Of course, eco-food scientists have their own research that refutes the arguments of their fellow skeptics, and the choice for the average person interested in the topic turns into a matter of belief in one or another concept. At the peak of mutual accusations, organic supporters and their opponents moved to a conspiracy level: eco-skeptics hint that their opponents do not care about nature, but simply promote new producers, discrediting old ones along the way, and eco-enthusiasts answer that the righteous fury of skeptics is paid for by chemical companies and suppliers of ordinary food who are afraid of competition and loss of sales markets.
For Russia, large-scale discussions about the benefits or uselessness of organic food with the involvement of experts from the scientific world are practically irrelevant: according to some fans of organic nutrition, our lagging behind the rest of the world in this matter is 15-20 years. Until recently, a minority who did not want to chew anything, considered it a great success if they managed to make a personal acquaintance with some farmer living not too far from the city and become his regular client. And in this case, the sufferer received only village food, which does not necessarily correspond to the high rank of organic food, because the farmer could use chemistry or antibiotics in its manufacture. Accordingly, no state regulation of eco-food standards existed and still does not actually exist.
Despite such difficult conditions, in 2004-2006 several specialized stores for fans of organic products opened in Moscow – this can be considered the first notable attempt to launch a local organic fashion. The most notable of them were the eco-market “Red Pumpkin”, opened with great fanfare, as well as the Moscow branch of the German “Biogurme” and “Grunwald” made taking into account German developments. “Pumpkin” closed after a year and a half, “Biogurme” lasted two. Grunwald turned out to be the most successful, however, it changed its name and store design, becoming “Bio-Market”. Vegetarians have sprung up specialty stores too, such as the Jagannath Health Food Store, a place where you can find even the rarest vegetarian products.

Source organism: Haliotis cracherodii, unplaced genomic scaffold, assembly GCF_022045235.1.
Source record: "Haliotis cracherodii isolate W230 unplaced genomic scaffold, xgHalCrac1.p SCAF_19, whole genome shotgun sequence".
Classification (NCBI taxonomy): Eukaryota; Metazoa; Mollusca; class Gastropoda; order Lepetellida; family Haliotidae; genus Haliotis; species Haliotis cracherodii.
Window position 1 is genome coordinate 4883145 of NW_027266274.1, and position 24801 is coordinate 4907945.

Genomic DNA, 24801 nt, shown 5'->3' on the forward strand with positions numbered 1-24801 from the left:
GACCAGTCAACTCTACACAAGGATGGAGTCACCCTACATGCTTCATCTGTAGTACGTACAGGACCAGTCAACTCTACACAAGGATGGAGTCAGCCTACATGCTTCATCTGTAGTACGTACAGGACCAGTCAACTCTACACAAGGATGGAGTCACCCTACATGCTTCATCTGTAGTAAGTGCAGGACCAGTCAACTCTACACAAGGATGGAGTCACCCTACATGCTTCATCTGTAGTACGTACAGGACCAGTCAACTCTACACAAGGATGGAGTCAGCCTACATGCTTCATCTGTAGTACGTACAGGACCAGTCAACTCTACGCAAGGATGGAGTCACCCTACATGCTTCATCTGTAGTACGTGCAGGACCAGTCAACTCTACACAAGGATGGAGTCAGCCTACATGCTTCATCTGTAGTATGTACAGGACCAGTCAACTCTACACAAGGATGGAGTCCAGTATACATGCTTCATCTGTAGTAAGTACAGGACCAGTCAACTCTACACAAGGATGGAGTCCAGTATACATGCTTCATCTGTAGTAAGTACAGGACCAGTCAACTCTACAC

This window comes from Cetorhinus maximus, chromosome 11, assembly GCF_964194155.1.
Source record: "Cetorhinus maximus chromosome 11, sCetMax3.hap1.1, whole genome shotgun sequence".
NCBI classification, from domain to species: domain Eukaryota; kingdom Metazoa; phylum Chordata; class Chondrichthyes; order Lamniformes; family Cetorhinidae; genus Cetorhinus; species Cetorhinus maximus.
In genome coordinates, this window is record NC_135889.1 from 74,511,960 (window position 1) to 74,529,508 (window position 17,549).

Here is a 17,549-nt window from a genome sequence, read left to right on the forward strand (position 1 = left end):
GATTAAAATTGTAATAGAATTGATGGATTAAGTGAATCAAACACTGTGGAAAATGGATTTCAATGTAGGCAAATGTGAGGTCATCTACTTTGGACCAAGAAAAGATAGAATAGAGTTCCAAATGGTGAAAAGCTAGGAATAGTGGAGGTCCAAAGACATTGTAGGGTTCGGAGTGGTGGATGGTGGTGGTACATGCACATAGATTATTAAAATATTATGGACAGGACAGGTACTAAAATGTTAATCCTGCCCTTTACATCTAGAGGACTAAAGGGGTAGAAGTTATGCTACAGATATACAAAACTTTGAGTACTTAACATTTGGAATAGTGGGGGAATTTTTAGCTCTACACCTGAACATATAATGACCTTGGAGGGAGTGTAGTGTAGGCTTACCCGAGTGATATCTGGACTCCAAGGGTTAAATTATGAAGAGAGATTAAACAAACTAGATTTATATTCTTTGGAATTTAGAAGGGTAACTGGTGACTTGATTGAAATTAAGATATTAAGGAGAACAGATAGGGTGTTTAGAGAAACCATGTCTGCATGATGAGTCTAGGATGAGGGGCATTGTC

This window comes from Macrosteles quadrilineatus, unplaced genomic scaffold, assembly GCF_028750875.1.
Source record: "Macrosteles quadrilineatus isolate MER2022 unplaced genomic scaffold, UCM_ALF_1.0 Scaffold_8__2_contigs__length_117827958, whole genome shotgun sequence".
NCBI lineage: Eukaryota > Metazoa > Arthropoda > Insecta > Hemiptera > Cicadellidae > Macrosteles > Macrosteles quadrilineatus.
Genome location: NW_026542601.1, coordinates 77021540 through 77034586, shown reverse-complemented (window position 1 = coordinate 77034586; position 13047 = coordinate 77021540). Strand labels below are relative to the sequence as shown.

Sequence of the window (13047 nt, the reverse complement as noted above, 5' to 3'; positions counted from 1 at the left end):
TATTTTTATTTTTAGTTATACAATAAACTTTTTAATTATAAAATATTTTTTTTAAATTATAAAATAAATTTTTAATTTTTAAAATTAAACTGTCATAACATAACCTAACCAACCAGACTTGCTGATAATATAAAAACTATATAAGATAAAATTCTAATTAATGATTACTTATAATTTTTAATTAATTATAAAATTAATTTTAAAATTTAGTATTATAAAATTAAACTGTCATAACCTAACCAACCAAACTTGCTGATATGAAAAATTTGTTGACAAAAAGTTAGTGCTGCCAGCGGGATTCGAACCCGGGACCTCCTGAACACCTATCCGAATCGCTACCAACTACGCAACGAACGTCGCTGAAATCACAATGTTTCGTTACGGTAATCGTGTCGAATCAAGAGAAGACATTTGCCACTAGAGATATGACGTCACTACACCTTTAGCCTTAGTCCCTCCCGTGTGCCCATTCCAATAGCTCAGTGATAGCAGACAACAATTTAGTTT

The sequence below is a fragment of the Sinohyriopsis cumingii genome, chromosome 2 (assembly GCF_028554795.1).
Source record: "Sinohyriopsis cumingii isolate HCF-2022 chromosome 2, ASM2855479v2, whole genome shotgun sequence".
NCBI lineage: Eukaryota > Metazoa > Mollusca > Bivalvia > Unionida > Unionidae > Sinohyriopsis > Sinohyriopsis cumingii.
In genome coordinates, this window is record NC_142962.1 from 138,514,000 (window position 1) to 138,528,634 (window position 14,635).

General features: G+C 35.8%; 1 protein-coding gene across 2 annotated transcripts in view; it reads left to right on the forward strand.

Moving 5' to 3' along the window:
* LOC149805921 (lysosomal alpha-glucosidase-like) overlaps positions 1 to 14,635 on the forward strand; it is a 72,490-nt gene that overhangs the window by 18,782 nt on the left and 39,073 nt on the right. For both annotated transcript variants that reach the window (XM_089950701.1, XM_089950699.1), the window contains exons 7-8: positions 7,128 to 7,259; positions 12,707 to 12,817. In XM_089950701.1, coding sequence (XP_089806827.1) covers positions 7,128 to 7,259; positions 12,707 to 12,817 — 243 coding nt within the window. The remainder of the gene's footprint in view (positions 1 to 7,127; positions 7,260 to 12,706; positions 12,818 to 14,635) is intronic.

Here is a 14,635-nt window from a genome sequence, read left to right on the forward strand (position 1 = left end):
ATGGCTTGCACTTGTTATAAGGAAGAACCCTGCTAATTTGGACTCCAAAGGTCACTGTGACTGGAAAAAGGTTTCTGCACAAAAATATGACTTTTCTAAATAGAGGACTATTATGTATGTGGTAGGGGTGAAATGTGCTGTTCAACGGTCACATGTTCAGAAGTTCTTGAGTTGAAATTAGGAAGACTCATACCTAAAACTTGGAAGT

And, although lovers of organic food in multimillion-dollar Moscow continue to make up a very small percentage, however, there are so many of them that this industry continues to develop. Chain supermarkets try to join specialty stores, but usually stumble on pricing. It is clear that you cannot sell eco-food cheaper than a certain level set by the manufacturer, which is why sometimes you have to pay three to four times more for it than for ordinary products. Supermarkets, on the other hand, are not able to abandon the practice of making multiple profits and increasing volumes – the whole mechanism of their trade rests on this. In such a situation, individual organic lovers take the process into their own hands and achieve good results in a fairly short time.